The University of Wisconsin-Madison BIPOC Coalition plans to drop the university affiliation from their name, a decision that was made months ago according to co-founder Tarah Stangler. The organization does not want to focus on the same administrative goals as the university, but rather continue to have the freedom to organize independently.
“We never wanted to be an organization where [the university] could tell us what we can and can't do or the money that we use came from the university,” she said. “We wanted it to be by the community, for the community.”
Referring to the organization as the UW-Madison BIPOC (Black, Indigenous, People of Color) Coalition was thought to discredit the work of its members, said Stangler. She explained how most of the organization’s energy revolved around work on campus, but noticed as time went on, the university neglected the group’s demands.
“It was a lot of the university making very minute changes and kind of acting like it was their ideas and decisions and never giving credit to the work that was done by not only BIPOC students, but by our allies like students in ASM,” Stangler emphasized.
BIPOC Coalition reached an agreement with Chancellor Blank to meet twice per semester, but the consensus fell through. The group met with the chancellor once, which was publicized, but then did not meet again.
“We recognize that one of the most important parts of organizing is not shouting so that the person you're talking to hears – it’s shouting so that the people around you know what you're saying and feel heard, represented and respected,” Stangler said.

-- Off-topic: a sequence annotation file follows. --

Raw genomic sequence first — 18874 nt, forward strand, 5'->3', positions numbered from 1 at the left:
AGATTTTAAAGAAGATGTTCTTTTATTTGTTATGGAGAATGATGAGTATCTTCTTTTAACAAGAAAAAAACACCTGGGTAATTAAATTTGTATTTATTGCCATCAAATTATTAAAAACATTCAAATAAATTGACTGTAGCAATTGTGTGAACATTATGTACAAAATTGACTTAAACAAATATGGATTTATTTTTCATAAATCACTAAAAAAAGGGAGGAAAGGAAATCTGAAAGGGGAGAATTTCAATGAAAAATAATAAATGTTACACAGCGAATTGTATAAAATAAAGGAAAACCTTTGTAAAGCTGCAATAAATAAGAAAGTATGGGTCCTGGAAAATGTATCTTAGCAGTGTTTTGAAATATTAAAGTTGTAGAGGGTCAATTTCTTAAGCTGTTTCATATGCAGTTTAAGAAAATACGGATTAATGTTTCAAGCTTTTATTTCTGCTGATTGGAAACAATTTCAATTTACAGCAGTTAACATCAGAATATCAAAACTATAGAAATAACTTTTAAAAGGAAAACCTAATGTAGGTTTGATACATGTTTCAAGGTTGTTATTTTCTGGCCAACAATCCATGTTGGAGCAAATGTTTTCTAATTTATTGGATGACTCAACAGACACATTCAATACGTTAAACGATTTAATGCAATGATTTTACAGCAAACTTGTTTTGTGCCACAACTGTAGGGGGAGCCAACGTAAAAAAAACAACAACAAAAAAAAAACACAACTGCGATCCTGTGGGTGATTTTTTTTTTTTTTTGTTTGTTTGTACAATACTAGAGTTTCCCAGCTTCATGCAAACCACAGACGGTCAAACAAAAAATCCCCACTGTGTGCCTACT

BIPOC Coalition was formed in August 2020 when a group of students vowed to continue representing marginalized communities after a March on Madison protest that summer. The student organization focuses on amplifying BIPOC voices and creating a platform to address the treatment of BIPOC students both on campus and within the greater Madison community.
At its start, the organization was called the UW-Madison BIPOC Coalition because it did most of its work within the campus community and around Madison. Currently, the group engages in work out of state and has been involved in protests at the frontline of Line 3 in Minnesota and at George Floyd Square in Minneapolis. The group also met with Gov. Tony Evers to discuss abortion rights and hosted Missing and Murdered Indigenous Women remembrance events.
“There's something really powerful to me about getting to be BIPOC people protecting other BIPOC people. We can have movements that are centered around us and not let white folks overtake them because that's not what this stuff is about,” Stangler said. “It's really been about us getting that footing to feel confident enough to be able to make decisions.”
On Saturday May 7, BIPOC Coalition collaborated with the Social Feminist Collective and Democratic Socialists of America to host a protest at the capitol following news of the potential overturning of Roe v. Wade. Stangler was one among the several speakers that spoke to a crowd of students and community members, highlighting the ideas behind BIPOC Coalition and how the organization stands within this current movement.
“The worst part about moments like this is the disempowerment we feel, the disempowerment that people that have no idea what it's like to be lower class, to be people of color, to have disabilities and to not have access to the reproductive justice that we deserve,” she said. “How do you bring [BIPOC] into this space and make them feel heard, welcome and safe? Use your identity and your privilege to make sure that everybody feels like they're welcome here.”